Planning Magazine

5 Ways to ­­­­Boost Your Planning Department's Profile

In a time of tight budgets, highlighting the value of planning can be critical. Use these tips to show the expertise planners bring to the table.

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Sharing even incremental progress can raise awareness. Illustration by phototechno/iStock/Getty Images Plus.

Planners do a lot for their communities, but that work is often behind the scenes. That means when tight budgets drive decision making and resource allocation, planning departments aren't always at the top of the funding list.

As local governments feel the financial squeeze triggered by the pandemic, how can planners articulate the value of their roles and contributions, particularly as we look to recovery and beyond? A recent APA Learning Circle brought together Atiya Mitchell, planner and associate broker at KW Commercial; Rob Kowalski, FAICP, assistant planning and development director for Champaign, Illinois, and adjunct lecturer in Urban and Regional Planning at University of Illinois Urbana – Champaign; Chad Nabity, AICP planning director for the Hall County Regional Planning Commission in Grand Island, Nebraska, and vice-chair of APA's Divisions Council and a past Chair of APA's Small Town and Rural Planning Division, (STaR); and Keith Marvin, AICP, owner and principal planner for Marvin Planning Consultants in Nebraska and chair of the STaR Division.

With their wide range of experiences and expertise, they discussed ways planners can best highlight the value of the work they do. Here are five practical tips they offered:

1. Keep progress, change, and transparency top of mind

If you have a comprehensive plan, celebrate milestones with your community. Share progress more frequently, too. Reporting even incremental improvements is a great way to get your work in front of community members.

Be flexible, too, as circumstances change. Adjust plans and priorities to be responsive to current events and changes in community needs.

Transparency and honesty are also vital if planners are to be seen as trusted sources who practice what they preach, so be sure to keep a running record of activities, successes, and setbacks — and make as much information public as possible.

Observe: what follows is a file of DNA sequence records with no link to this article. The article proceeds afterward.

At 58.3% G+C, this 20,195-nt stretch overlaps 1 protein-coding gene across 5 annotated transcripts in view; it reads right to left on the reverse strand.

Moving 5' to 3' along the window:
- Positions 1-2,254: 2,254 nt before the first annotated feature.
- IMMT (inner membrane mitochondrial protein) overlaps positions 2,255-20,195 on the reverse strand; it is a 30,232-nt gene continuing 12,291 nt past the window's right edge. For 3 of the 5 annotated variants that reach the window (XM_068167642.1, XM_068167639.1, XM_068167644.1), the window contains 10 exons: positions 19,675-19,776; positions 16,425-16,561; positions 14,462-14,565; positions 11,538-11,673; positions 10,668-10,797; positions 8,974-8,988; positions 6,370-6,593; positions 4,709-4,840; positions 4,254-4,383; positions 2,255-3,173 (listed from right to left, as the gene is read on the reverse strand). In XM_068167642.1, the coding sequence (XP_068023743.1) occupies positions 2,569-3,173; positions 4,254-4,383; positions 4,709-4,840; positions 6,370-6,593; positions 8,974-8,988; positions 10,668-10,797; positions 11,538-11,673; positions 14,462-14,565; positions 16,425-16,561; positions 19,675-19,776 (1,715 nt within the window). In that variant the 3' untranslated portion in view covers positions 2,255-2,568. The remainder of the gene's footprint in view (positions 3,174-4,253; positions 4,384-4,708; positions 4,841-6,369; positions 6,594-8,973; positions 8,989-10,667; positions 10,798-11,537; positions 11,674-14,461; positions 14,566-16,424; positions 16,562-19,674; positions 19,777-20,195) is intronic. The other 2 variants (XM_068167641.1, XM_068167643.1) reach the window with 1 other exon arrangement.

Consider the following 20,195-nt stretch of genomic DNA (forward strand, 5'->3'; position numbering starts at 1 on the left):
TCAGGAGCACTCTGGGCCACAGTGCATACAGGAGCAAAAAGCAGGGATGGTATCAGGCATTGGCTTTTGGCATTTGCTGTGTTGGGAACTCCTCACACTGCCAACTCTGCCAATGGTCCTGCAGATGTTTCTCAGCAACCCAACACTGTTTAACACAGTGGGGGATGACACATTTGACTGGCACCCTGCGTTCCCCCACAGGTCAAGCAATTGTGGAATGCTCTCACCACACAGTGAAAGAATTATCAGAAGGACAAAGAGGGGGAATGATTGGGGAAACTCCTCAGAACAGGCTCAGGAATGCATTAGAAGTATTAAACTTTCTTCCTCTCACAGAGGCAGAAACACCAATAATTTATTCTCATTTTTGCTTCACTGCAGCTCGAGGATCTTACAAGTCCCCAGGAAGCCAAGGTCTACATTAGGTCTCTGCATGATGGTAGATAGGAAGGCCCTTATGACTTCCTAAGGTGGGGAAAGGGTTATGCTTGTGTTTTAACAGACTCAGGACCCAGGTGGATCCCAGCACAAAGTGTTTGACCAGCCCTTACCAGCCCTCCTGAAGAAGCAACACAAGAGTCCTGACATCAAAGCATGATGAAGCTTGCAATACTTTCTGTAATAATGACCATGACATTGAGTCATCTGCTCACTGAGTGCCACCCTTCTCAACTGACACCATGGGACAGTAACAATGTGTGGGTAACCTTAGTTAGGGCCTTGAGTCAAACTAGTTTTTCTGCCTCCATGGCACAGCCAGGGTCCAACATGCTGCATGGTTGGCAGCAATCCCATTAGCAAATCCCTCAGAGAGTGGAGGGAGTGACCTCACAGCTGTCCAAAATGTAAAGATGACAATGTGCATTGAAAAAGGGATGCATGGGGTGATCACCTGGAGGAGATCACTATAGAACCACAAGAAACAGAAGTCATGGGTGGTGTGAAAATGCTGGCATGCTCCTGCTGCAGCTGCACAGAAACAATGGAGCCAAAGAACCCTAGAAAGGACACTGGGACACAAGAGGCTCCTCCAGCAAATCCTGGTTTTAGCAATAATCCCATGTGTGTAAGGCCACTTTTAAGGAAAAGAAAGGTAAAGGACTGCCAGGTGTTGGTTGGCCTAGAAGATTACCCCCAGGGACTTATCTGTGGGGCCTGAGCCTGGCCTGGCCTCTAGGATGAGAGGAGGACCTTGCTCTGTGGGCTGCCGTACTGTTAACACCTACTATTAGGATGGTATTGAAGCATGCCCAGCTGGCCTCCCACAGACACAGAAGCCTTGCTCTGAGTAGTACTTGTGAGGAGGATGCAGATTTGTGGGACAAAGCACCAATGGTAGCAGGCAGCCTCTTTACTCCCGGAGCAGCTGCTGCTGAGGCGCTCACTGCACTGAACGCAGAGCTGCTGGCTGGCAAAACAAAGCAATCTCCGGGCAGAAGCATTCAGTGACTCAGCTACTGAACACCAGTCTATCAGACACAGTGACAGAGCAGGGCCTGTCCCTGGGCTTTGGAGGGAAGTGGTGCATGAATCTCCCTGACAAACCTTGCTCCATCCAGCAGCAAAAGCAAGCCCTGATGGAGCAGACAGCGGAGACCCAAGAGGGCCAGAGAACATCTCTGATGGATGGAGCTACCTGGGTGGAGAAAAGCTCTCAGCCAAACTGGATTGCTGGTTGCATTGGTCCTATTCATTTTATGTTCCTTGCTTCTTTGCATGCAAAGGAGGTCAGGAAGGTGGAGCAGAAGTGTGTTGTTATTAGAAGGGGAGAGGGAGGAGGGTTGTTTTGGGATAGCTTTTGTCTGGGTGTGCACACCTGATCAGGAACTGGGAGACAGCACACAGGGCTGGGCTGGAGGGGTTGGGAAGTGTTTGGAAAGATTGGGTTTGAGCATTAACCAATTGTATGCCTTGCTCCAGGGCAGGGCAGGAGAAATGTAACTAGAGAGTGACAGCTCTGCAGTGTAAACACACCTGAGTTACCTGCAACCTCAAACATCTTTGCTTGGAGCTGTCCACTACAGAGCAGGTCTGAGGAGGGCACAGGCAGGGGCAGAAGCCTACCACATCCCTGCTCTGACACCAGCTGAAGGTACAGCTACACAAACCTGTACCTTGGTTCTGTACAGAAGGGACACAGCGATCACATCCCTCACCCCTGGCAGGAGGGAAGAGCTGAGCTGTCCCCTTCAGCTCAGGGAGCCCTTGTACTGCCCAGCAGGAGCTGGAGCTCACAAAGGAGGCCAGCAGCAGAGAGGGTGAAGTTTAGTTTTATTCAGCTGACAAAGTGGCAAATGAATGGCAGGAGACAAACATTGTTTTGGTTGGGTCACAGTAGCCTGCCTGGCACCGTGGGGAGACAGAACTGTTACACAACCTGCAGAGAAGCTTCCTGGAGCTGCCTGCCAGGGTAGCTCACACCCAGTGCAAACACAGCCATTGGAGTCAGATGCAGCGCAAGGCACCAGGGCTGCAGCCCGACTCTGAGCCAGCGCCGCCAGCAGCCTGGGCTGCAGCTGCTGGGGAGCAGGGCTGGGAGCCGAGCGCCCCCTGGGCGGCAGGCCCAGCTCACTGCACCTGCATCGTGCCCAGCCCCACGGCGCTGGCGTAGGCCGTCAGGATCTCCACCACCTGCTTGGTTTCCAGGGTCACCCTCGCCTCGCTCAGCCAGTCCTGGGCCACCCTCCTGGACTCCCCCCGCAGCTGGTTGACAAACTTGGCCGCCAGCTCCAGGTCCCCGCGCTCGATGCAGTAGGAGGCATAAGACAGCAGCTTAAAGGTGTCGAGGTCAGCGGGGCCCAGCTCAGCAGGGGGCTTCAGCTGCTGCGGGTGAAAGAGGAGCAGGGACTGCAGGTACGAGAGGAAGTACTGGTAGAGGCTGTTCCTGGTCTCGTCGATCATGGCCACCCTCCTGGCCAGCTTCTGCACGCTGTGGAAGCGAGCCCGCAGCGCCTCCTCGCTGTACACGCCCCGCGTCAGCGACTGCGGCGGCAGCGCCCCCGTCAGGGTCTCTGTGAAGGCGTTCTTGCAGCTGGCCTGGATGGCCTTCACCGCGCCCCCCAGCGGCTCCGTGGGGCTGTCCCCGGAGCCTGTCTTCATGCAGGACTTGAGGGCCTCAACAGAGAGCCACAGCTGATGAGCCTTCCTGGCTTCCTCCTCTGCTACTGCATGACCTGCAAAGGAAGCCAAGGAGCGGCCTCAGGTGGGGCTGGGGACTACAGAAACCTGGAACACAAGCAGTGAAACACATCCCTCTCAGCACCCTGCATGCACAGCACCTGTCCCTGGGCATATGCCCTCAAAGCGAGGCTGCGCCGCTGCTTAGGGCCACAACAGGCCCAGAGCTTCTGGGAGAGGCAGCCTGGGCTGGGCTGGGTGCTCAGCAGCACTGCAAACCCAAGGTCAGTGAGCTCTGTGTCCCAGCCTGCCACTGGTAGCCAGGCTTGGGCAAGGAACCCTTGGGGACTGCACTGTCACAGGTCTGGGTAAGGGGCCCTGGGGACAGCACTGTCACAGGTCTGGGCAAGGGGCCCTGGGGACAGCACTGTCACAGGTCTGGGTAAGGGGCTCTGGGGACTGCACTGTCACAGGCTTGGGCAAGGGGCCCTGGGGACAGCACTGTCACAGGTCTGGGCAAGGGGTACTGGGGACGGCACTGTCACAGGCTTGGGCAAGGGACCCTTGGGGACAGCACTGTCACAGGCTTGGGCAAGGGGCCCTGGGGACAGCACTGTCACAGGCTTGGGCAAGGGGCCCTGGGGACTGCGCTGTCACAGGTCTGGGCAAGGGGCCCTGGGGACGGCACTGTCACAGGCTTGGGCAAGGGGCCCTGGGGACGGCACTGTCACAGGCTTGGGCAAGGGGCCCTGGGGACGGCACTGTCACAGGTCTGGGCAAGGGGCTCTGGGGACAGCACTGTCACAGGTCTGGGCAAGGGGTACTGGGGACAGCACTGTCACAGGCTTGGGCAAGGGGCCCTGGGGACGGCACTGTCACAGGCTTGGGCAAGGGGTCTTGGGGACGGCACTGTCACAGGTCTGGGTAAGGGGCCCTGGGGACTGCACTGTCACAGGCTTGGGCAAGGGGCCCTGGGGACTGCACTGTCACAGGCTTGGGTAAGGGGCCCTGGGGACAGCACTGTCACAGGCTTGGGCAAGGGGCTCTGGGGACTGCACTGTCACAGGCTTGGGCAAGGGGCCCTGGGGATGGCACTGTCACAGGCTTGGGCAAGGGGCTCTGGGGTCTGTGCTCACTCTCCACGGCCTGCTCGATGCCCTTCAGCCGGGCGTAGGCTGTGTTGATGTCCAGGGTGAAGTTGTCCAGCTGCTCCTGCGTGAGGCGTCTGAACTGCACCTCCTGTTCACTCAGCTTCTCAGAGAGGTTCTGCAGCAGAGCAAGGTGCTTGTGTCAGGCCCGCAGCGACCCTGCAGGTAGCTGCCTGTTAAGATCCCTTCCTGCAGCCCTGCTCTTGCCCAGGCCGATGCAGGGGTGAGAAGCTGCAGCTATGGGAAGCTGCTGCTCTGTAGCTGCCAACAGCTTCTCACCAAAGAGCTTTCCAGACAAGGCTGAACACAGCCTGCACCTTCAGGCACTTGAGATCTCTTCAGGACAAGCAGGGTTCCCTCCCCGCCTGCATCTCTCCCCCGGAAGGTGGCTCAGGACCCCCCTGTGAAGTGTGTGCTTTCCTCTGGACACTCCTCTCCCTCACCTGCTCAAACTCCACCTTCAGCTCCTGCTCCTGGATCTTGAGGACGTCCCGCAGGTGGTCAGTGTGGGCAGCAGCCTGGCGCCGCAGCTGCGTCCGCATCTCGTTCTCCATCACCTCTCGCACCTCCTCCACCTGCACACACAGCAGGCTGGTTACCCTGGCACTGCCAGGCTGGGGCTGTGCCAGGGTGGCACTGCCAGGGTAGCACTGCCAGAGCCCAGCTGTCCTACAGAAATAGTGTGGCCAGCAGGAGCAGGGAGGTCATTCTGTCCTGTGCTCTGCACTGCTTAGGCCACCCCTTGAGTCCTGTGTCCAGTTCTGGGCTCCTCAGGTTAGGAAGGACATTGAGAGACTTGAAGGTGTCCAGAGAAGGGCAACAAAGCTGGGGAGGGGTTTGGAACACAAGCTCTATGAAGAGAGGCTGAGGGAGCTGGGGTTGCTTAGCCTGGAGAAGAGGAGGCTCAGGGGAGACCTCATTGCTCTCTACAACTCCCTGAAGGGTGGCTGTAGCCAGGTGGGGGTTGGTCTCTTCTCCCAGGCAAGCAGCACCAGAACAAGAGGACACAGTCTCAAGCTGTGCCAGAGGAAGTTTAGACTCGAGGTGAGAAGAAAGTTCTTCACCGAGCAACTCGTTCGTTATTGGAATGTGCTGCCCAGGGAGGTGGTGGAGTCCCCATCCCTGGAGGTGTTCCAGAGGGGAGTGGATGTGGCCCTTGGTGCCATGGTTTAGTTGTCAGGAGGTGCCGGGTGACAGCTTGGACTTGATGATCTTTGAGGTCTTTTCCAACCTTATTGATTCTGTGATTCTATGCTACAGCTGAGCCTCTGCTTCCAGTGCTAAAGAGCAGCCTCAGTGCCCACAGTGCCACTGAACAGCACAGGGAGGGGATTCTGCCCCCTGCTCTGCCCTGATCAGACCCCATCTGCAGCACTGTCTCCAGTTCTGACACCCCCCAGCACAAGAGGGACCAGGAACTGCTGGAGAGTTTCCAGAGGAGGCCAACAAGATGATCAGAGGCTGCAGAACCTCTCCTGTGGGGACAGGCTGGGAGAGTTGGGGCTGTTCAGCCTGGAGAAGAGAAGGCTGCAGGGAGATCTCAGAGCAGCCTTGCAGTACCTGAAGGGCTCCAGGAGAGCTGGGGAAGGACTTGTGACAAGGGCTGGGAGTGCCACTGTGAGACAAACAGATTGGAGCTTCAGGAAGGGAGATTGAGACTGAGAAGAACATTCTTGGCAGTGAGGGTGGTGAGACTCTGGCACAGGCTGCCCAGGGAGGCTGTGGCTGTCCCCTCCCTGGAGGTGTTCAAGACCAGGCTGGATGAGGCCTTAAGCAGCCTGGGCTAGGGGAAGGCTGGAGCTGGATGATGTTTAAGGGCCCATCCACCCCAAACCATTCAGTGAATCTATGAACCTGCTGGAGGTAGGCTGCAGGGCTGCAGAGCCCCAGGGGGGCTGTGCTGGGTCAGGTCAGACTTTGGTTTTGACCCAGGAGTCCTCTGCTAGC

2. Tell your planning story on a regular basis

Outcomes of planning processes are the most visible part of the planning process, which makes them easier to explain and celebrate. But don't forget to tell the whole story.

Community members often need help understanding how long it takes to make things happen, including the full breadth of behind-the-scenes work that goes into a planning effort. So even if you weren't there at the beginning, tell the whole story. Educate stakeholders on the process and roles of everyone involved.

3. Take public speaking engagements

Reach out to future leaders of tomorrow and share the importance of planning. Get in front of clubs or organizations that are made up of community members for speaking opportunities. Connect with local radio or local access television to share stories and communicate to a broader audience.

Social media is another great platform to connect with the community. In Winston-Salem/Forsyth County, North Carolina, musicians put their comprehensive plan story into song.

Outreach efforts like these put your department in front of more community members, demonstrate your expertise, and draw connections between planning and issues like public health, local foods, equity, and quality of life.

4. Partner with allied organizations familiar in the community.

Collaborating across different disciplines can help you build social capital within your community. Partnering with philanthropic institutions, social service nonprofits, and other allied organizations will help you communicate a set of values that the public recognizes. For example, coalitions around ending homelessness can be tied to your department's affordable housing efforts.

There are other benefits, too. Such partnerships can highlight research that advance planning projects. Allied groups can also magnify the reach of joint-project success stories.

5. Encourage allies to run for office.

Having allies to planning among local elected officials can help carry the value message forward — and directly to those making budget decisions. With that in mind, encourage people who come off the planning commission to go into office. Or have the planning commission reach out to the county board of commissioners.

But don't count existing elected officials out. Keep the communication open with them. Consider taking a more proactive approach by hosting round tables to check in and move conversations about the needs of the community forward.

Bobbie Albrecht is APA's career services manager.